During my junior year at the University of Southern Mississippi, I invited a Yugoslavian student to a campus worship service that was organized by my church, which was predominately white. After the meeting, we were talking in the hallway, and he noticed a group of mostly black students meeting across the hallway. Then he asked something that caught me off guard. “Why do the white Christians and the black Christians meet separately?”
People talk about the gay rights movement, and they remark how the TV show “Will & Grace” was the cultural turning point in that battle. I’m beginning to think that, with these undercover Planned Parenthood videos, the pro-life movement is having its own, viral “Will & Grace” moment.
In the fall of 1906, an infamous mockery took place in New York City: Ota Benga, a Congolese man, was put on display in the “Monkey House” of the Bronx Zoo. Mr. Benga found himself in the cage after being sold into slavery and subsequently purchased for display at the World’s Fair in St. Louis. The anthropologist who brought him to the United States eventually left him in New York where he was placed under the supervision of the zoo.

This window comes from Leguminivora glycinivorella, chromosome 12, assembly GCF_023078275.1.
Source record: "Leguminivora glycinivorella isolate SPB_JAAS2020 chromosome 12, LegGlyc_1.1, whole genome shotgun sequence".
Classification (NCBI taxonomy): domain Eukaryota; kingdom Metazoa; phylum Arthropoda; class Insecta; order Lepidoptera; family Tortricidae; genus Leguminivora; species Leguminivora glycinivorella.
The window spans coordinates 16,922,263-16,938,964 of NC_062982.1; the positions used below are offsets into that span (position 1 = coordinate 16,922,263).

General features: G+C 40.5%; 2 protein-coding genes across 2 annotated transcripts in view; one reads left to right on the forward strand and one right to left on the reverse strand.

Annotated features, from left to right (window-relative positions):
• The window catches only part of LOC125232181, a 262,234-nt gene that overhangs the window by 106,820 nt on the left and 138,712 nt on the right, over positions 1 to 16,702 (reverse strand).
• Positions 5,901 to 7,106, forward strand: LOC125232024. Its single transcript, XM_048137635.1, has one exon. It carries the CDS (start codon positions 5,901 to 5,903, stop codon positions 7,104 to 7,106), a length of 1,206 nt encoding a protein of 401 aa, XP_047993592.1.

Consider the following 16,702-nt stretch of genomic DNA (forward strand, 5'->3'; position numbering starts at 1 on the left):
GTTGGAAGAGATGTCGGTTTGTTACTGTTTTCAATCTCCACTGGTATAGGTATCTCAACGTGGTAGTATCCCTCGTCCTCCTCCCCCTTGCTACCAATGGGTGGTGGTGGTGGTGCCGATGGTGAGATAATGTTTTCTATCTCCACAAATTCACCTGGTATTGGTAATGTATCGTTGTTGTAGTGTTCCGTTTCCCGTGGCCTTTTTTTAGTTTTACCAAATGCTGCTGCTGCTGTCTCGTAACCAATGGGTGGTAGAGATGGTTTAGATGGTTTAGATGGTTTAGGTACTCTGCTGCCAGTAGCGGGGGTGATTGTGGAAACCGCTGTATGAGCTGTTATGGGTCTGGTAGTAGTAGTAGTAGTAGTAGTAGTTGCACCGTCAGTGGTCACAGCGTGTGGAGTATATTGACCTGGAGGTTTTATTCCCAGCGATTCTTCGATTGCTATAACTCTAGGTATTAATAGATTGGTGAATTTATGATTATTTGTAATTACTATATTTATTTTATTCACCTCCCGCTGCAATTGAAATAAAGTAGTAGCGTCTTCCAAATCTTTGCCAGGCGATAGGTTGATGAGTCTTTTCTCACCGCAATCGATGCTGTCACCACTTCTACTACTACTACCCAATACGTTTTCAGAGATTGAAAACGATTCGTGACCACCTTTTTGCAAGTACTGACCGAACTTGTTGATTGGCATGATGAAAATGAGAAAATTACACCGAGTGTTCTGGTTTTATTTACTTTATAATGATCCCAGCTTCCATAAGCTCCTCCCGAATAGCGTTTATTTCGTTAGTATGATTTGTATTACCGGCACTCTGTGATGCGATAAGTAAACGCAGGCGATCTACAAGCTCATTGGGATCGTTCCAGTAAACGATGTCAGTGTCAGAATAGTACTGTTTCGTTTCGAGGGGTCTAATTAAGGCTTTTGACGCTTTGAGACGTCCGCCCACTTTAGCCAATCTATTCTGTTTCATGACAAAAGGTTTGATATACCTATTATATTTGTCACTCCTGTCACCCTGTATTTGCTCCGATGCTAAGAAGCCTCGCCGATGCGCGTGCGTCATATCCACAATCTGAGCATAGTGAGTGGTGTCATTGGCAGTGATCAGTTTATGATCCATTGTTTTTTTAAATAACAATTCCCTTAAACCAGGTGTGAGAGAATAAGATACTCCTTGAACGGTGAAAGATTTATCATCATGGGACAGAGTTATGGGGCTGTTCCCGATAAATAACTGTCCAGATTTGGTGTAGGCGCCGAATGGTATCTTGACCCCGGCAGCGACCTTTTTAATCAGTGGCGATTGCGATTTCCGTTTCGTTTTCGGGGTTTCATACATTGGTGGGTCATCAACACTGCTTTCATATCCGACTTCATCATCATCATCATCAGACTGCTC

By now, I hope you’ve heard of the recently released undercover video of Dr. Deborah Nucatola, the senior medical director for Planned Parenthood. In the video, she explains how the organization harvests fetal organs and sells them to companies that use the body parts for research. The video was produced by the Center for Medical Progress.
Those of you who follow my blog on Facebook or Twitter are well aware by now that this week, I wrote a guest column for the Washington Post called, “Why, for Southern Christians, Taking Down the Flag Isn’t Enough.” The reactions were, for the most part, positive.
This post is written in memory of the countless infants who were murdered at the hands of Dr. Kermit Gosnell, who was convicted of their deaths in 2013. You can read more about the trial here. We do not know how many thousands of you there are; nor do we know the names God has now given you. But what we do know is that your lives on this earth were far too short, that you deserved better than you got – and today, we want you to know this: we remember you.